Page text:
Now that you have a clear idea of what the issue is, you need to decide IF you actually want to go ahead and have this confrontation with the other person. We often downplay the consequences of remaining silent or exaggerate the consequence of speaking up. We may fear retaliation, or be afraid that the other person will be hurt, or that the relationship will suffer if we speak up. In such situations it helps to consider the consequences of silence. What harm would remaining silent cause me, am I setting up the other person for greater failure by not speaking up now, will somebody else be harmed if I remain silent, will the relationship go from bad to worse if I remain silent, etc. Sure there are some rare situations where avoiding confrontation may be the best option. But in most scenarios, the best outcome can be reached only through constructive confrontation. Another mistake that we often make is to assume that we are helpless, to think that there is nothing I can do to change things. Or to unfairly put the entire blame on the other side (eg: It all started when he hit me back). And finally it is necessary to choose your battles. Some things can be ignored.

After having figured out WHAT the issue is and IF it should be confronted, you need to master your STORIES. This is where the concept of ‘Fundamental Attribution Error’ comes in. When we see a person do something, we tend to be biased towards believing that she is doing it because of some inherent quality in her, and discount environmental factors that may be causing the behavior. (Eg: He took two days to fix the bug because he is lazy.) As Patterson et al. put it – “The stories we tell help justify our worst behavior.” Tell the rest of the story. Why would a reasonable, rational, decent person do that? (Eg: He took two days to fix the bug because he was working on another higher priority bug.) Consider alternate explanations for what happened and do not jump to conclusions.

Now you are ready to move on to the actual confrontation. Relax. Focus on the process of having a constructive confrontation, nothing personal. First you need to find an appropriate private place where you can raise the issue. It’s usually not helpful to have a confrontation in public. Start by asking permission to raise the issue (Eg: There is something that is bothering me. Can we talk about it?) Then describe the gap – what the other person did vs. what you expected. Tentatively share your story – say what you think, but make it clear that it’s just your point of view. End with an honest question. The idea is to create a feeling of safety by establishing mutual respect and mutual purpose.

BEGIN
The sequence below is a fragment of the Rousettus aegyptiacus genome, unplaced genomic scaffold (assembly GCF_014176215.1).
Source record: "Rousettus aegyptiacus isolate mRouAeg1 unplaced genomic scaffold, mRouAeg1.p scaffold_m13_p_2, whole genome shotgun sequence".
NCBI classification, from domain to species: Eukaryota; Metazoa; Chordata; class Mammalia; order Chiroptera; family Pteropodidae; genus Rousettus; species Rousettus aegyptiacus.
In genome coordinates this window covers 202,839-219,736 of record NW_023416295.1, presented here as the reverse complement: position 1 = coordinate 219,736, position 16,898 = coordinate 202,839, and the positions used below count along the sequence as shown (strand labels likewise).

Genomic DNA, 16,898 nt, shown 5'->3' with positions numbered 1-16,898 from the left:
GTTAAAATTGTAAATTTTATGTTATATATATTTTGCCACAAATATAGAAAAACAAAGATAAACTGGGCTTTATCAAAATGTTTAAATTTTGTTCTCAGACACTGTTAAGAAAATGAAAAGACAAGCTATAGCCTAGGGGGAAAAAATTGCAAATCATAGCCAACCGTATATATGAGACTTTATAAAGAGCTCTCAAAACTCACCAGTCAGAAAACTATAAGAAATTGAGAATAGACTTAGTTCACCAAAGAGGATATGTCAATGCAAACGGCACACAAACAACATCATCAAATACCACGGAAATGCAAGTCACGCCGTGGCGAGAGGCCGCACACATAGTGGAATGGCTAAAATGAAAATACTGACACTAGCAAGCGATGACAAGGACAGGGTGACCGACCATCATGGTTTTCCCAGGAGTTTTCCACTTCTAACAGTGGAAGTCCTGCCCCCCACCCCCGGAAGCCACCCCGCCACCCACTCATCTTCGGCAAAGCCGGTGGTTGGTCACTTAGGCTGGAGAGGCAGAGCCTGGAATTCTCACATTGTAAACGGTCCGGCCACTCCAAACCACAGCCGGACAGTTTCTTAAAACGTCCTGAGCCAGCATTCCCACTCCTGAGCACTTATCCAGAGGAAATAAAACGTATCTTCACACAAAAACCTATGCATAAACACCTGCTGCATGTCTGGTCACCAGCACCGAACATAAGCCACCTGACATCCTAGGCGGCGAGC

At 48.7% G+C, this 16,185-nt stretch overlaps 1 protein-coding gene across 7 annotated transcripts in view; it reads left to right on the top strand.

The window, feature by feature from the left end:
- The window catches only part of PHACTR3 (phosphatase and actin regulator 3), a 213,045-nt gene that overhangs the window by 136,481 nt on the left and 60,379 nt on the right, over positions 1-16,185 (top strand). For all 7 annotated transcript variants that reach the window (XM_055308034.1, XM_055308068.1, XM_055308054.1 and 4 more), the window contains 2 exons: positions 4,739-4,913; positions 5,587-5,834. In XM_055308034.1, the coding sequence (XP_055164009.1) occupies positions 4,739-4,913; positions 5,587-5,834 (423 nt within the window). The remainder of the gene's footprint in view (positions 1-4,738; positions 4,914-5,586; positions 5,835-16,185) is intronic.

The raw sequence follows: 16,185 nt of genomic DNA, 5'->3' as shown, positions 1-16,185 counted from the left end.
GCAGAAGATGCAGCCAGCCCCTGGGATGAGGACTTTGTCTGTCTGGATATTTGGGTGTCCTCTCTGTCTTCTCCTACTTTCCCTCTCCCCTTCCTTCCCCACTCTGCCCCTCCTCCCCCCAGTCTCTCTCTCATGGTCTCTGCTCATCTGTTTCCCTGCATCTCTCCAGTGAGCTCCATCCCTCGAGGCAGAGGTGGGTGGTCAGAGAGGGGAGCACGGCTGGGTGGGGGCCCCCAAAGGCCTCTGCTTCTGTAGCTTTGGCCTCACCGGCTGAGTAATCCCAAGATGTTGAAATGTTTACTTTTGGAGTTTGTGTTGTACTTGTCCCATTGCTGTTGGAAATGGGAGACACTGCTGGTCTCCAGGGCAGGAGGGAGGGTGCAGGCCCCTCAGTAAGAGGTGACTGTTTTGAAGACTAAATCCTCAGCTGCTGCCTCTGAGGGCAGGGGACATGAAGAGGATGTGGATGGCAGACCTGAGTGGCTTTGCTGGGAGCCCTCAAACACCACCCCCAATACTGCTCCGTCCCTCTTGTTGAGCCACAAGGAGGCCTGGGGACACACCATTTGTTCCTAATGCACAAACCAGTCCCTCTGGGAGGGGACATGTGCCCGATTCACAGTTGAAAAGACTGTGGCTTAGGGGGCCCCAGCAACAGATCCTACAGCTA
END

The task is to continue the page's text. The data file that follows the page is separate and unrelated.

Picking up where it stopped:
Iterate over this process of sharing your respective points of view and asking honest questions till you both understand and agree on what is causing the issue and how to resolve it. Use the ‘Six Sources of Influence’ model to understand the reason for the issue and also to find a way to resolve it. Patterson et al. classify the factors that influence behavior along two axes, Motivation/Ability and Individual/Social/Structural. In analyzing the issue, use this model to keep things objective and avoid cognitive biases like the Fundamental Attribution Error. In trying to find a solution to the issue, resist the temptation to use your power or charisma (if you have any) or provide rewards as a means to motivate the desired behavior. Instead, explain the natural consequences of the behavior that is at issue and you are more likely to have a genuine buy-in for change. Examine the barriers preventing the person from doing what he should be doing and figure out how they can be removed.

Stay focused and flexible. If a new problem emerges during the confrontation, you need to recurse. Ask yourself WHAT exactly the new issue is and IF you need to confront it now. If you do need to confront the new issue now, bookmark the current issue, address the new issue, then return to where you left off. If you do not wish to confront the new issue now, acknowledge it and reassure the other person that we will address it later.

If a sense of safety is at risk use a ‘contrasting statement’ to clarify your intent. (Eg: I DON’T mean to question your decision, I DO want to understand the thought process behind it.) Anger and silence are the main indicators that the other person does not feel safe. If necessary, step out of the conversation about the issue, rebuild mutual respect and mutual purpose to create a sense of safety, and then return to the issue once the other person feels safe.

And don’t let anything the other person does affect your emotional state. (Eg: Whatever the other person says, don’t get angry.) Focus on the process. At the end of it you should both understand and agree on what is causing the issue and how to resolve it. Create a plan – ‘Who’ will do ‘What’ by ‘When’. Decide of a schedule for follow-up to review if the issue is resolved.